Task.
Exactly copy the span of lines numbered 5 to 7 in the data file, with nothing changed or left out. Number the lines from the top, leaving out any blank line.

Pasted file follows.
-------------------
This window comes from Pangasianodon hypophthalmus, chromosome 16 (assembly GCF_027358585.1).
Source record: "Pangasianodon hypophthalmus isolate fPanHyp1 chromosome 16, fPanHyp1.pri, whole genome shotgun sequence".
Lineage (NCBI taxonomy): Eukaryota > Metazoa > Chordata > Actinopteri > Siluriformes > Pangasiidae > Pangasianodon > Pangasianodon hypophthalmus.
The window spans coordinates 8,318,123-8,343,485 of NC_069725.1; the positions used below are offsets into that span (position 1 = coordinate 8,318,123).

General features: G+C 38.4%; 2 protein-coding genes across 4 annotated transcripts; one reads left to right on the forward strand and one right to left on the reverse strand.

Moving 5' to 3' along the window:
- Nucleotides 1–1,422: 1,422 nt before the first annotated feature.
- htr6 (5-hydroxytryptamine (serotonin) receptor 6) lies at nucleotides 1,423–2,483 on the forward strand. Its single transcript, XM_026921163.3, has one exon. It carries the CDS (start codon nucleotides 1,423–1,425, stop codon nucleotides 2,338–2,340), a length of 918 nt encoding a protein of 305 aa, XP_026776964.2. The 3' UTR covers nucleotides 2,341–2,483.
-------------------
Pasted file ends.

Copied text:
General features: G+C 38.4%; 2 protein-coding genes across 4 annotated transcripts; one reads left to right on the forward strand and one right to left on the reverse strand.

Moving 5' to 3' along the window:
- Nucleotides 1–1,422: 1,422 nt before the first annotated feature.